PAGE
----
Cheap Trick, Heart and Journey at Bethel Woods
Written by admin on September 2, 2008
While not the usual bands played on Revenge of the 80s Radio, these three represent very different directions of rock music as the genre changed from the late 70s through early 80s. Cheap Trick, Heart and Journey produced some of the most memorable songs of the 1980s (and in the case of the former two bands, the 70s as well). The contrasting styles of each band both in their music and their stage performances made for an excellent night at historic Bethel Woods.
First up was Cheap Trick, considered by music historians as leading pioneers of the power-pop movement. They led off with an intro tune and went right into “In the Street,” best known these days as the theme song for “The 70’s Show.”
Band Leader and Guitarist Rick Nielsen had his array of axes handy, including his trademark five-armed guitar, a box-shaped one and another with likenesses of The Beatles on it. While Nielsen is generally the MC of the show and does most of the wacky antics on the stage, he seems to also be a modest sort when he takes the mic to talk about the other members of the band.
Frontman Robin Zander can still scream as well as sing. His voice was vintage as he sang the early tunes, then flawlessly belted out their contribution to the power ballad genre “The Flame.”
Cheap Trick did do the classics “Surrender.” “I Want You To Want Me” and an encore of “Dream Police,” but the audience at Bethel Woods was also treated to a song (according to Nielsen) that they had not done for some time: “I Know What I Want,” which featured bassist Tom Peterson on vocals. Peterson, of course, had his 12-string bass guitar in hand.
Also, drummer Bun E. Carlos may not smoke anymore, but our photographer, Elizabeth Lynch, loved his bunny rabbit on his drum set. A live Cheap Trick show is worth the price of admission, even without co-headlining with two other bands.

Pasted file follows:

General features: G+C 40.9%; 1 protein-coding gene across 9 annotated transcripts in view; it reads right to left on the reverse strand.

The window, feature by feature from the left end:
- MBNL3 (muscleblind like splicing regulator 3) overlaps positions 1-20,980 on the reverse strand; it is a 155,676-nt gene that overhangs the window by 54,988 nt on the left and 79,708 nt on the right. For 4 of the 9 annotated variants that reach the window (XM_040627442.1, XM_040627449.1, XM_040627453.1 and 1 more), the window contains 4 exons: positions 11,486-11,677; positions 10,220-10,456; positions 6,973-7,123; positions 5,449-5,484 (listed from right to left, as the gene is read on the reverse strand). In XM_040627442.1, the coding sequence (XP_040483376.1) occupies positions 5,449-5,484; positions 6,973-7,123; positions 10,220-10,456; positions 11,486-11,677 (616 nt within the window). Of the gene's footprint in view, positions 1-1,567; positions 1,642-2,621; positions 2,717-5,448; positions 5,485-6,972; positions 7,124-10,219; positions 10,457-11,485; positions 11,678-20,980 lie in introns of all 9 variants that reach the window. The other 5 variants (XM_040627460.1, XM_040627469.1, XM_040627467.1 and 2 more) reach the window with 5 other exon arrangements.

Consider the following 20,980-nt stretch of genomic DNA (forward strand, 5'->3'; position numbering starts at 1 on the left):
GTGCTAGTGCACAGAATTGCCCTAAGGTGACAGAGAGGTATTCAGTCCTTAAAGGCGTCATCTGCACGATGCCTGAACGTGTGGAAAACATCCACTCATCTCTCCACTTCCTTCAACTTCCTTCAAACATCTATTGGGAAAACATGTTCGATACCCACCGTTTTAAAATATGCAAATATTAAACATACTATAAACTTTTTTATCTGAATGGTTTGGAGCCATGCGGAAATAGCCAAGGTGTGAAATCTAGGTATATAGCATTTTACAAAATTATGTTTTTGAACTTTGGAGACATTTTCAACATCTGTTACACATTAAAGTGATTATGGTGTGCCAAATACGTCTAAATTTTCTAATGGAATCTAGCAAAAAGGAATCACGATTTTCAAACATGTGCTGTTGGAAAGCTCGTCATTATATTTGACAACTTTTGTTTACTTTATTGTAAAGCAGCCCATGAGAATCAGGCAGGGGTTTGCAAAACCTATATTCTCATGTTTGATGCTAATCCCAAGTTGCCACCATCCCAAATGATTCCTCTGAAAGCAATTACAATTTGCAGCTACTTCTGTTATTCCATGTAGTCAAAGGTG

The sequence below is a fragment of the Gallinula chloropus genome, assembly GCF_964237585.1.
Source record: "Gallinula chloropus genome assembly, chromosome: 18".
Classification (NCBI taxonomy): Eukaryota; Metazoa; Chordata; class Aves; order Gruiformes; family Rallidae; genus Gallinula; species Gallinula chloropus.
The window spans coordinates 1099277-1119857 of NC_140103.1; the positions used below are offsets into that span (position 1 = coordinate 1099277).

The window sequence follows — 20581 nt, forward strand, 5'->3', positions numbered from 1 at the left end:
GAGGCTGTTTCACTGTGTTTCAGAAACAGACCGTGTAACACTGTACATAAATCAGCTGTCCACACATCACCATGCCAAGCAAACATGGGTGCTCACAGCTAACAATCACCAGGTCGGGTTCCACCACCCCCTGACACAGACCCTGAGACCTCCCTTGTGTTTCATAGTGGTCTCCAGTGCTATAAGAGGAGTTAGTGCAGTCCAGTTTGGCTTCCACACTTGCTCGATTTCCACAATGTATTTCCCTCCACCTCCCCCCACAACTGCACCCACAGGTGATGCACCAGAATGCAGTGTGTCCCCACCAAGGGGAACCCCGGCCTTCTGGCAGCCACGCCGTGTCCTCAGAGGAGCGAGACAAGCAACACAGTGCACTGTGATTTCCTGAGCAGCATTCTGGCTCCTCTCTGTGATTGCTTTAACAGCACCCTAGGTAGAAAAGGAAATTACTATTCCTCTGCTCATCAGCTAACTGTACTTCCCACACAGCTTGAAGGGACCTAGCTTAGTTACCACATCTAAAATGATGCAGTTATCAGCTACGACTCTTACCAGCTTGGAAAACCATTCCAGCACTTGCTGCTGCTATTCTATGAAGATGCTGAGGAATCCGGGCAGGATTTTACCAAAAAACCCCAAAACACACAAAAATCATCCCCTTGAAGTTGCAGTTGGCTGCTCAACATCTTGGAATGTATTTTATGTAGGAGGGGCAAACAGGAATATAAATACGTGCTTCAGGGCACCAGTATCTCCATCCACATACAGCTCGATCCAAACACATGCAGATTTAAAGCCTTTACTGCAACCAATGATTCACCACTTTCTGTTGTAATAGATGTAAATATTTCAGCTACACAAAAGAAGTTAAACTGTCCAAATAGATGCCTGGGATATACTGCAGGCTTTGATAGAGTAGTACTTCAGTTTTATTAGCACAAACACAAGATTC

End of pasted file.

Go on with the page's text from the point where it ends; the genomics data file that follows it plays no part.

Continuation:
Heart came next, led in by a beautiful intro by keyboardist Debbie Shair. This is a band that made a drastic change from their classic rock style of the 70s to an arena pop-rock band in the 80s. During their performance, Heart switched back and forth between their 70s and 80s offerings.
They led off with a powerful rendition of ” ” and into “Never.” Nancy Wilson and the other guitarists let loose on “Magic Man” after that. The band seemed to want to stray form the “arena” sound of the 80s, even in their songs from those years.
Instead of the heavy rhythm guitars, Nancy Wilson opted for an acoustic while sister Ann gently sang “Alone.” As the concert went on, Heart went more acoustic with the later music but delivered their trademark electric classic rock sounds with “Rain” and “Barracuda” — complete with the retro-synth. Ann Wilson’s strong voice was the perfect match for the masterful musicians behind her. Unlike Cheap Trick, Heart did not utilize any stage showmanship to enhance their performance, but it should be noted that Debbie Shair’s keyboard playing was accented by her ballerina-like movements as she soulfully worked her magic as many eyes were on her at times as much as the Wilson sisters.
Journey was the last band to perform at Bethel Woods that night. This was going to be quite interesting for me because it would be my first time hearing the band with new lead singer, Filipino sensation Arnel Pineda as their frontman.
Apparently, he had a band that was doing some very good covers of Journey songs. Pineda took the stage with the band and started very strong, sounding like a young Steve Perry. He moved like a less-overacting Steven Tyler on the stage and seemed to be a great fit with the group. The sellout crowd at the original Woodstock site agreed (if their cheers and applause were any indication).
How hard is it to find someone to replace a singer with a unique-sounding voice? Normally, a band would have to either lose something as far as stage performance ability or settle for a different sound altogether (or even change their entire band’s image like Van Halen did when David Lee Roth and the band parted ways).
Pineda was a good find as he was able to sing and get the crowd going with some good stage movements. I would be sure Journey fans are happy Neal Schon and company did not go the route INXS went when they ran a reality show as a tryout for their new lead singer. Journey’s classics rang through the grounds of Bethel Woods bringing back memories of skipping class and weekend parties to the audience, who were standing and singing along by the end of their set.
Bethel Woods is running more amphitheater concerts into the fall and management is working on next year’s concert lineup. For more information on Bethel Woods, the Woodstock Museum and how to get concert tickets, see their website.